Trauma Articles

Secret Mia

Sunday, March 15th, 2015

what is critical thinking?I have been a binge eater for as long as I can remember, but I can remember specifically when it evolved into bulimia. I was 17 years old and almost 200 pounds. I hated to throw up so I did research to find a way around it and this is how I discovered laxatives. I still abuse laxatives and enemas almost 10 years later. It is a lot more controlled because I’m not in denial about the illness.

For the longest time, I referred to it as “my eating thing.” I didn’t see it as a big deal because it had insinuated itself into my life as second nature. I would eat anywhere from 800 to 1,500 calories in one sitting and then take laxatives to purge.

12 Steps to Knock Out that ‘Out of Control’ Feeling

Wednesday, March 11th, 2015

got-grit-self-control

Get going! Life’s waiting for you.

It’s that time of year when many people resolve to make changes relating to everything from finance to fitness. Unfortunately, by February, a good majority of us will have settled (un)comfortably back into old habits and will find ourselves feeling just slightly more powerless against our ability to slay the dragons that stand between you and your best self.

If you’re like me and tired of seeing the same promise you made to yourself fall by the wayside, perhaps these tips might help.

4 Stress-Busting Steps for a More Restful Night

Tuesday, March 10th, 2015

good-sleep-improve-cognition

Do you tend to ruminate on the negative events of your past or the fears of tomorrow? Many of us do. When we allow this pattern to continue, however, daily stresses and traumas have a way of building themselves up in our psyches, and even in our bodies, causing chronic mental and physical tension. This can make getting to sleep at night a very real challenge.

More than three in 10 adults in the U.S. suffer from brief symptoms of insomnia, according to the American Academy of Sleep Medicine. One in 10 has a chronic insomnia disorder in which the sufferer has trouble sleeping at least three times a week for at least three months. Symptoms of anxiety and depression are often the driving forces of these sleepless nights which can eventually turn into a continual cycle of depression, no sleep, more depression, and so forth.

But why is it so hard to relax at night?

The Case for Worrying ‘Alone’

Wednesday, March 4th, 2015

alone in the bedCan sharing your worries with a friend help you problem-solve and be more productive? Psychiatrist Edward M. Hallowell recently wrote a book in which he explains that working out your worries with a friend could help eliminate distractions in life.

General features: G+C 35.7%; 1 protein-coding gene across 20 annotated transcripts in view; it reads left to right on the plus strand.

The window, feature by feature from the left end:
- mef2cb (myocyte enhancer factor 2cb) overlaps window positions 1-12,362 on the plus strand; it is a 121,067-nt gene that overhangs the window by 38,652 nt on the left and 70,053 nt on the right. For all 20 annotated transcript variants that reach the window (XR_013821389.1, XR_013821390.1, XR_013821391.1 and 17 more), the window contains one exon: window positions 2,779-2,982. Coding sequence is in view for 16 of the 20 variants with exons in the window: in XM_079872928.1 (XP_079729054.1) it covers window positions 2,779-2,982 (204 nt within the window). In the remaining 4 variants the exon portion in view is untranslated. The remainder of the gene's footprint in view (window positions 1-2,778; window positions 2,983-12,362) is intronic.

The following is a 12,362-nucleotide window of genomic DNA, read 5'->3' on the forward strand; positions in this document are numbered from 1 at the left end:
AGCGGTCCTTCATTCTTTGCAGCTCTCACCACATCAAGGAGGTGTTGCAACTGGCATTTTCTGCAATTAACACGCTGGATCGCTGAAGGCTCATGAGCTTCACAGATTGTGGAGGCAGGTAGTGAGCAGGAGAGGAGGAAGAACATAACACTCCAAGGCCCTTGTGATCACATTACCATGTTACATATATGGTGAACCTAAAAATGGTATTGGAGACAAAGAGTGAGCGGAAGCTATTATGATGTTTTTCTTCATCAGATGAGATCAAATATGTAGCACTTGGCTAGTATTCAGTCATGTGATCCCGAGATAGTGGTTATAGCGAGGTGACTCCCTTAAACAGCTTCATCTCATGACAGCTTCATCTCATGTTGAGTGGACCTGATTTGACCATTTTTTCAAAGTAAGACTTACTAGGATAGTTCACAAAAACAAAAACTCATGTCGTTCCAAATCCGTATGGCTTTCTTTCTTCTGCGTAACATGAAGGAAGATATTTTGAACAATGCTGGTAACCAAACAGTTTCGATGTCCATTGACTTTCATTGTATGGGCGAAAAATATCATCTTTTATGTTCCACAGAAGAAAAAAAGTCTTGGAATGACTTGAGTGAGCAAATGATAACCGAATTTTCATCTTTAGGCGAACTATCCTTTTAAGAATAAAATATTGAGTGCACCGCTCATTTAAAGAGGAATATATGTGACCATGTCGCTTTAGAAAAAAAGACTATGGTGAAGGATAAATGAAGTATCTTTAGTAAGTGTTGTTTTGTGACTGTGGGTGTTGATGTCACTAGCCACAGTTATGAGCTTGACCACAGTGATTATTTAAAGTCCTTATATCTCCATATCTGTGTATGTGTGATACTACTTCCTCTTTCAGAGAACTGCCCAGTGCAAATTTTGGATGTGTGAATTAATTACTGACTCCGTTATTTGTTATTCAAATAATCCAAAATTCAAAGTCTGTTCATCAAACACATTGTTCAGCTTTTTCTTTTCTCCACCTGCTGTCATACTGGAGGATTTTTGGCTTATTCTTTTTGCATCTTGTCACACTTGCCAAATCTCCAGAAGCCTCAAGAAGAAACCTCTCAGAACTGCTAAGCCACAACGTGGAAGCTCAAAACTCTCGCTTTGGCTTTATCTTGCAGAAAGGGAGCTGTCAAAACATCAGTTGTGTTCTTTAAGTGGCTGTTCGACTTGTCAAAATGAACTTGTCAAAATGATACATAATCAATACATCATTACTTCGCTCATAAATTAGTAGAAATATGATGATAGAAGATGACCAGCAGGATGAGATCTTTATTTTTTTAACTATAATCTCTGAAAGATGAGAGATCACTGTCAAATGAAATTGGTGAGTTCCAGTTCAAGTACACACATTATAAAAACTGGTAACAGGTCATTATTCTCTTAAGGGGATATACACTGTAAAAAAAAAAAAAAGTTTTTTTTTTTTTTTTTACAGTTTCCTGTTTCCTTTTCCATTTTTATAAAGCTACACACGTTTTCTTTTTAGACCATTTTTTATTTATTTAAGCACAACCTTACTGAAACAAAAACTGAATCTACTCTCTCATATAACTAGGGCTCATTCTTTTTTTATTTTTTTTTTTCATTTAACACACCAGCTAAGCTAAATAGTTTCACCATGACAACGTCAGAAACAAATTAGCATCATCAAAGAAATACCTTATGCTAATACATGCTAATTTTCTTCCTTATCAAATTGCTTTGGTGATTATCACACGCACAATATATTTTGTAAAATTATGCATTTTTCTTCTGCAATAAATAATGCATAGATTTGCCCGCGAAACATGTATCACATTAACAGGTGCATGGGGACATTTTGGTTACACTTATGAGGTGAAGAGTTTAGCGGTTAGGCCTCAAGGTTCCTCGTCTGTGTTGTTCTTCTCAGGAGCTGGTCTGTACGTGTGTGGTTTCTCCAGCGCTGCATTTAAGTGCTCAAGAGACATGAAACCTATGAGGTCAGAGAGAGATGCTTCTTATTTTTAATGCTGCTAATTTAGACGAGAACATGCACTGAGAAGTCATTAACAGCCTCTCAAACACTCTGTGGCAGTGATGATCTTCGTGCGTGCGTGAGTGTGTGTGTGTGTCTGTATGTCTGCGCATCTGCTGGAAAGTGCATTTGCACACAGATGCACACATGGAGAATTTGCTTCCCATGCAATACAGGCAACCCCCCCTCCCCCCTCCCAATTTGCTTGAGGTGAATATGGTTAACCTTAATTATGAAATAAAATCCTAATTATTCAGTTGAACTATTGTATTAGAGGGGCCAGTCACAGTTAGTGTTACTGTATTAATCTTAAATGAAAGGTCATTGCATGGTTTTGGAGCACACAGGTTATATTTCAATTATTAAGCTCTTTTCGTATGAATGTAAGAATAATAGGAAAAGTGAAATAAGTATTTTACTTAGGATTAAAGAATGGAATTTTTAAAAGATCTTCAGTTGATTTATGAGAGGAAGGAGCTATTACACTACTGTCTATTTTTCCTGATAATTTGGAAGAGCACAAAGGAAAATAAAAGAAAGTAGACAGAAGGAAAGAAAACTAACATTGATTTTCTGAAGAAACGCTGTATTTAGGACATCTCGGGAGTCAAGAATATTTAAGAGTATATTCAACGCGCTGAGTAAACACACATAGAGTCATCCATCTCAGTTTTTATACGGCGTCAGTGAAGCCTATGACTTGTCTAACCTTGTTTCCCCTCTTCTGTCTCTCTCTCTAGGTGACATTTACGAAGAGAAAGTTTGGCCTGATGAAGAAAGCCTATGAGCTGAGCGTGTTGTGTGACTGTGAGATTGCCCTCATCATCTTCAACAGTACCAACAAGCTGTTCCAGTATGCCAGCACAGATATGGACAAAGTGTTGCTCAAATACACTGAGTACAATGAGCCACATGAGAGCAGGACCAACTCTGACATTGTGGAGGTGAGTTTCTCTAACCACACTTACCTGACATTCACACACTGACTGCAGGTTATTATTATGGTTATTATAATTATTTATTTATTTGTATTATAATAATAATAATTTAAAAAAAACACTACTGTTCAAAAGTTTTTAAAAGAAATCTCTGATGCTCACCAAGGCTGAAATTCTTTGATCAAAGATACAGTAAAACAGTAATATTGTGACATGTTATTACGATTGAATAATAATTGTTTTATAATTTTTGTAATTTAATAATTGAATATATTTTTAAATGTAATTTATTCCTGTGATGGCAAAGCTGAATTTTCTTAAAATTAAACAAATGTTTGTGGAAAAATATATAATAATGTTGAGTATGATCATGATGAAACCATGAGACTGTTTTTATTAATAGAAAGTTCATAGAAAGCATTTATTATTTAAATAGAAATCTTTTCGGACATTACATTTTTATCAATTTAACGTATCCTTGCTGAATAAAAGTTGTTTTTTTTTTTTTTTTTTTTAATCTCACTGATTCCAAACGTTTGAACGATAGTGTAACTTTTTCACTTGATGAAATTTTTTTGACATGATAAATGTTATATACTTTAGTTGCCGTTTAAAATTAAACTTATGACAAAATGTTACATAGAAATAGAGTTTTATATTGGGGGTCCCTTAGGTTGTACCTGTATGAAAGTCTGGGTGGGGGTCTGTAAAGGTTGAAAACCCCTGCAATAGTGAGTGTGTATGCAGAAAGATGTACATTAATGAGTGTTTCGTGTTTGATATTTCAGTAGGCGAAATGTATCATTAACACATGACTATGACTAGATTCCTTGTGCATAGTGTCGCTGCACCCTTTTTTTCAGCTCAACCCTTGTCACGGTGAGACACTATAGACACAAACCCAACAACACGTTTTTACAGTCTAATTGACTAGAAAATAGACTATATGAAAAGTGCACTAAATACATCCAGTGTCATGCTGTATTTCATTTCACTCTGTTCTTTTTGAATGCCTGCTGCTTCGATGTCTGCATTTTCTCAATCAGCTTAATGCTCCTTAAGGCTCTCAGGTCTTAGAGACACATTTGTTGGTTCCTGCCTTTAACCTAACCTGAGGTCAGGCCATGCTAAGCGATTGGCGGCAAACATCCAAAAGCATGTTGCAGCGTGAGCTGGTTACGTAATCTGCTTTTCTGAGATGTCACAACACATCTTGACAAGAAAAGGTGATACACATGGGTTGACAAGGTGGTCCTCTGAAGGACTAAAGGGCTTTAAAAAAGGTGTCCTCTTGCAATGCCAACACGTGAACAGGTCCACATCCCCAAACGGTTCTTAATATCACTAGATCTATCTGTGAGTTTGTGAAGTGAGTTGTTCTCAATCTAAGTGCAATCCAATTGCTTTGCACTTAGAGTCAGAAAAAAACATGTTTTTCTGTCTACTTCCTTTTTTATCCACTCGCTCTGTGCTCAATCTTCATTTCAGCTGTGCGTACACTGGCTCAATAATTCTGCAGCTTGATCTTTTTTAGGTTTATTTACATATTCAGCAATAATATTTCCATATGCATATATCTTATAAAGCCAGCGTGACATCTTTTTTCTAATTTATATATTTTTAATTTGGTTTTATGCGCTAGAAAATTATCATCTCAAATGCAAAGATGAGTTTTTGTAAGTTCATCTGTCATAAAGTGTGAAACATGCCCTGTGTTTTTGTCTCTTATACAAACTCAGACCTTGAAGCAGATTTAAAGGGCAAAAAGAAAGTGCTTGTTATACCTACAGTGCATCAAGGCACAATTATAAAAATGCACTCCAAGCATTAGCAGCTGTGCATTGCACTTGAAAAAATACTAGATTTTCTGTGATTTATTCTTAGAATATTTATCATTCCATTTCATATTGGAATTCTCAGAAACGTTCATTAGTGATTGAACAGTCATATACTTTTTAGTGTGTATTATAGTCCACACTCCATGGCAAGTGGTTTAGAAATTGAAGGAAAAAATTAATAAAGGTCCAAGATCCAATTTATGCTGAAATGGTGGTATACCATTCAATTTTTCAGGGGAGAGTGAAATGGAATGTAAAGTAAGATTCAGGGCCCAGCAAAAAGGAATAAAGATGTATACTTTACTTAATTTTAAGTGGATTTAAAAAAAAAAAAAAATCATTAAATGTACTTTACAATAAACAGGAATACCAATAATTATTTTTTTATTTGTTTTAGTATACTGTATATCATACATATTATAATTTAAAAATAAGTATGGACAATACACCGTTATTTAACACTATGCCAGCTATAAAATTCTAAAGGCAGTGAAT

“Worrying alone does not have to be toxic, but it tends to become toxic because in isolation we lose perspective,” Hallowell told Science of Us blog. “We tend to globalize, catastrophize, when no one is there to act as a reality check. Our imaginations run wild.”

As a classic worrier, however, I have to caution anyone against heaping your worries on any one person too often.

5 Practices to Create Purpose From Trauma

Sunday, February 22nd, 2015

How to Sit with Someone Else’s Pain

If you want to support friends, family, acquaintances and strangers suffering from trauma, Rule #1 — Skip the “everything has a purpose” line.

Please don’t place “purpose” on other people’s trauma. Purpose may eventually exist around our devastation, but only because we found it. We worked for it, answered the hard questions, and cried for hours trying to release enough pain to grab hold of it.

Sure, I can see purpose in why God made the sky blue, the grass green, and the sun shine. I can get behind that; but, I don’t believe God somehow expects us to find purpose in our trauma. We can choose, however, to find purpose after we first open ourselves to healing the wound itself.

Reflections of a White Psychotherapist

Thursday, February 19th, 2015

I Rule This Beach by Graham Crumb on FlickrI have had the terrible opportunity of experiencing a black child’s first exposure to racism. I was in session with an African-American mom while her 4-year-old son played quietly on the rug. She told me she had recently enrolled her child in an all-white preschool and that the teachers reported her son had been taunted for the color of his skin.

Hearing this, the little boy came over to me and held out his arm. “May I please borrow your special soap to get rid of this brown?” he asked politely, tears on his beautiful little face.

I worked with an economics professor, also black. He told me that while walking the halls of his university in tailored suits he was sometimes mistaken for janitorial staff. “I’ve even tried an ascot, for pity’s sake,” he said.

Mental Health Consequences of Intimate Partner Violence